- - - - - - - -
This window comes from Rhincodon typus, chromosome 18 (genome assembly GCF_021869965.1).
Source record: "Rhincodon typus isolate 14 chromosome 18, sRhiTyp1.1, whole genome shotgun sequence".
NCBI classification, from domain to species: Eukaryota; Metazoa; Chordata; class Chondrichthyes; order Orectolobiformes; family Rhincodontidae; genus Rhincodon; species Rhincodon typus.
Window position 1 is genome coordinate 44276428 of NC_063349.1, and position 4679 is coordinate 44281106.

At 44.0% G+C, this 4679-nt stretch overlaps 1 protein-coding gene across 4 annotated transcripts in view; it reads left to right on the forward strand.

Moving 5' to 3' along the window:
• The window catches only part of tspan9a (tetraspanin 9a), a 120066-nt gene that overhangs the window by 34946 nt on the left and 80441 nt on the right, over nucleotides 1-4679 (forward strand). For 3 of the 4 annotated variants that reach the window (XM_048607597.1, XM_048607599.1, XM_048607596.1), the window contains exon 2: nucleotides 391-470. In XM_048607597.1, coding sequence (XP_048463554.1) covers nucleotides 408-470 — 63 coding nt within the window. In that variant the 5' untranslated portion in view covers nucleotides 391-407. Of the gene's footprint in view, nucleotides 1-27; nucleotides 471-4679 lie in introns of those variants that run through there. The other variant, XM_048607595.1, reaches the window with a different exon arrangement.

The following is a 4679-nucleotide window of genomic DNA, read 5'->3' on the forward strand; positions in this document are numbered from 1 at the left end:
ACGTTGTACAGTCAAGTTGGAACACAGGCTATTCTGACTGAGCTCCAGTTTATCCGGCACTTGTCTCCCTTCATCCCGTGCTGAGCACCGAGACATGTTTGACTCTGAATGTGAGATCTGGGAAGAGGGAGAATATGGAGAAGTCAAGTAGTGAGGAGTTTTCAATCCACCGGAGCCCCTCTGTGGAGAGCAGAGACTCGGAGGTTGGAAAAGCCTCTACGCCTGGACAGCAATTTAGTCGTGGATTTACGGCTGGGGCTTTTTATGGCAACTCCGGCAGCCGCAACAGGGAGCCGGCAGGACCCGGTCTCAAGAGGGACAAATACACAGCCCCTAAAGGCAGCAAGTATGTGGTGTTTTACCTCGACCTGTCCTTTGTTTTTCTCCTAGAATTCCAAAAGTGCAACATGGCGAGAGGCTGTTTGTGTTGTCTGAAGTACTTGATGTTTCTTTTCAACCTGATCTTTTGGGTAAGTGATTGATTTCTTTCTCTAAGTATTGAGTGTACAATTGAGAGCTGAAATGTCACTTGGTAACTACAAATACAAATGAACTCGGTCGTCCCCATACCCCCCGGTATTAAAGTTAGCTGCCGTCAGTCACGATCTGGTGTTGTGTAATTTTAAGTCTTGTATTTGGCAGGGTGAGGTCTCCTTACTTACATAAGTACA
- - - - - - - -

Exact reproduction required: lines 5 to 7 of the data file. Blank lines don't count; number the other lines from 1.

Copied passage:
At 44.0% G+C, this 4679-nt stretch overlaps 1 protein-coding gene across 4 annotated transcripts in view; it reads left to right on the forward strand.

Moving 5' to 3' along the window:
• The window catches only part of tspan9a (tetraspanin 9a), a 120066-nt gene that overhangs the window by 34946 nt on the left and 80441 nt on the right, over nucleotides 1-4679 (forward strand). For 3 of the 4 annotated variants that reach the window (XM_048607597.1, XM_048607599.1, XM_048607596.1), the window contains exon 2: nucleotides 391-470. In XM_048607597.1, coding sequence (XP_048463554.1) covers nucleotides 408-470 — 63 coding nt within the window. In that variant the 5' untranslated portion in view covers nucleotides 391-407. Of the gene's footprint in view, nucleotides 1-27; nucleotides 471-4679 lie in introns of those variants that run through there. The other variant, XM_048607595.1, reaches the window with a different exon arrangement.